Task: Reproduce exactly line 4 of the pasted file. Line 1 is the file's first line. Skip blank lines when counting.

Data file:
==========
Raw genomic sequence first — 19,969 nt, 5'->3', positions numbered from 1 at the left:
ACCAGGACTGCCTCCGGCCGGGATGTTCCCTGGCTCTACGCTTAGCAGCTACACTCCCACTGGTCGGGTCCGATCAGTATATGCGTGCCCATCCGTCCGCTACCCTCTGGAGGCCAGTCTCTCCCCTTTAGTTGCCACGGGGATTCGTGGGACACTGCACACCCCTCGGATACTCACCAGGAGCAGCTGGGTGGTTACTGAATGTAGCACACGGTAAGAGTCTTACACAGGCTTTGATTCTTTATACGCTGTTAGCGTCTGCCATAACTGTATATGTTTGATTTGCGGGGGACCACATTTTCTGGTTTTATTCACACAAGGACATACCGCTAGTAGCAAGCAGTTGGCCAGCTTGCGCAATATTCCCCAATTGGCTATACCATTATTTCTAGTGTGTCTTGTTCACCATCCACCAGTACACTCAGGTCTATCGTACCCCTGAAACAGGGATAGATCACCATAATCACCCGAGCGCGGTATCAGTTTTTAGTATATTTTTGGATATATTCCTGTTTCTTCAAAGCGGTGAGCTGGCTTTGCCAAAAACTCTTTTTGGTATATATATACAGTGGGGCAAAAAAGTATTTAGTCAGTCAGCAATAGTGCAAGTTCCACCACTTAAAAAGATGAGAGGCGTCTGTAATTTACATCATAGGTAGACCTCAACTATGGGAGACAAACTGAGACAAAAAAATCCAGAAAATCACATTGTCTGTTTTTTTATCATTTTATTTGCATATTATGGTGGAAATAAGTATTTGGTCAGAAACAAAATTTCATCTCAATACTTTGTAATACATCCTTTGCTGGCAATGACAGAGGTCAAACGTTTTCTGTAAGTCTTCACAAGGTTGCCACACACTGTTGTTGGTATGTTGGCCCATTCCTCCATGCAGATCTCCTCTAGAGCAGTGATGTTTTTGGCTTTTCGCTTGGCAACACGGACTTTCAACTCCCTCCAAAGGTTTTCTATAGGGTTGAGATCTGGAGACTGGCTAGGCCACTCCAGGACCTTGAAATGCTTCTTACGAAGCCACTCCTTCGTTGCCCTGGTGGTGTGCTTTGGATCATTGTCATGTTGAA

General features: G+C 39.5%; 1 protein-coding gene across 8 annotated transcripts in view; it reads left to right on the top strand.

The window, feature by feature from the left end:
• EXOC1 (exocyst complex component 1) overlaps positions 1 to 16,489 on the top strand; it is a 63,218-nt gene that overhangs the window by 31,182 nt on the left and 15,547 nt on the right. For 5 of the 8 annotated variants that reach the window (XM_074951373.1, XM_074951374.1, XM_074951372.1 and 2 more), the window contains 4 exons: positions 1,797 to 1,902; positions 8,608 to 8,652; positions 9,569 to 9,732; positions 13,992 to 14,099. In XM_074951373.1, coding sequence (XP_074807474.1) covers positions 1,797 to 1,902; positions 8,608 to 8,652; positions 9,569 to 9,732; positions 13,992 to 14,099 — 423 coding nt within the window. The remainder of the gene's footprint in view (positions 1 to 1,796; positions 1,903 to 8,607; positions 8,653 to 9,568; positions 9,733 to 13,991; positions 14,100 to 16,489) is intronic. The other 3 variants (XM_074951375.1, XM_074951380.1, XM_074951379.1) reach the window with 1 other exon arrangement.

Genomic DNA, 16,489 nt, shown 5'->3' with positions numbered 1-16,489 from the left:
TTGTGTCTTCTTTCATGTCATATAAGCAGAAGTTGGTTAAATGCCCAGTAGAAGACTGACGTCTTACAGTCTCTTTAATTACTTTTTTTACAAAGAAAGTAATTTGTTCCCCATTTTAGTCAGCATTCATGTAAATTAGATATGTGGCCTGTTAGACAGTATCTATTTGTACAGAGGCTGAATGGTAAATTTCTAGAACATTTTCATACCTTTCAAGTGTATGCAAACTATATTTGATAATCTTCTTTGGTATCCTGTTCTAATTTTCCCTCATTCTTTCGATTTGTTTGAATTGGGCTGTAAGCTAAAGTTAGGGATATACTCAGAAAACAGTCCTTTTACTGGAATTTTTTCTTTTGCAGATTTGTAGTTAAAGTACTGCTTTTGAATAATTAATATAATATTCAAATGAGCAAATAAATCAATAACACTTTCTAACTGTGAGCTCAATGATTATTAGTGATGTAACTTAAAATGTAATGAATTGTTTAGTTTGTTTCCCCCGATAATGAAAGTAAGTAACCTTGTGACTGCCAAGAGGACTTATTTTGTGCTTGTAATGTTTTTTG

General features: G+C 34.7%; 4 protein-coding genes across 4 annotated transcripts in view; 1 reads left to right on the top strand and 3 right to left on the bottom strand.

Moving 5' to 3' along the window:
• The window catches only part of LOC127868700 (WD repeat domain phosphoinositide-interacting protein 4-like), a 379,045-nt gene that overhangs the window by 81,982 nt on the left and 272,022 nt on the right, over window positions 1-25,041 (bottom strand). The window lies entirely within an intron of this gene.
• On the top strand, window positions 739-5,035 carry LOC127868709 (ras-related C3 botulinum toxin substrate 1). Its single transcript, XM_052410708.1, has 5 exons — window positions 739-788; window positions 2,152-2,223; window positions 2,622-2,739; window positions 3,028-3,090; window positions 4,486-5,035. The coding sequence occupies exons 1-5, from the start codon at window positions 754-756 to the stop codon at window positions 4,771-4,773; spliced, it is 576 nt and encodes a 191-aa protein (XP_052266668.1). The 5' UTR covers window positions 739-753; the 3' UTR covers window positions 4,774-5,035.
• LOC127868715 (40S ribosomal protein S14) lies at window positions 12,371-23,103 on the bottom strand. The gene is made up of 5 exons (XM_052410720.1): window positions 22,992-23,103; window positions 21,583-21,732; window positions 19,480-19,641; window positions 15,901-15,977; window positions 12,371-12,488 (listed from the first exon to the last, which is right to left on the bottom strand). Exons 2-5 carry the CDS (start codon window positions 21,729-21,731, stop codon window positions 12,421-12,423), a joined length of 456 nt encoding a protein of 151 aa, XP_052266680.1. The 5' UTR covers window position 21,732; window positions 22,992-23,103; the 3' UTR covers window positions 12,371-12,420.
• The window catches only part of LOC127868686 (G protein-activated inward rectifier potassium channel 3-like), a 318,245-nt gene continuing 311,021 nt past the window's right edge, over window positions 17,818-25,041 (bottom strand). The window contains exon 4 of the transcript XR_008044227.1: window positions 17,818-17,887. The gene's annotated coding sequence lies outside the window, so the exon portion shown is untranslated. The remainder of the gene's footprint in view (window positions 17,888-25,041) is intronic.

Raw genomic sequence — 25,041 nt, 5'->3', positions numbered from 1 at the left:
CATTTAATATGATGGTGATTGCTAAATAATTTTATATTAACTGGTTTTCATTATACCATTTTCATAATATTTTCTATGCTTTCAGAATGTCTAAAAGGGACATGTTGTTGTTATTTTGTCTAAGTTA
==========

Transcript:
The window, feature by feature from the left end: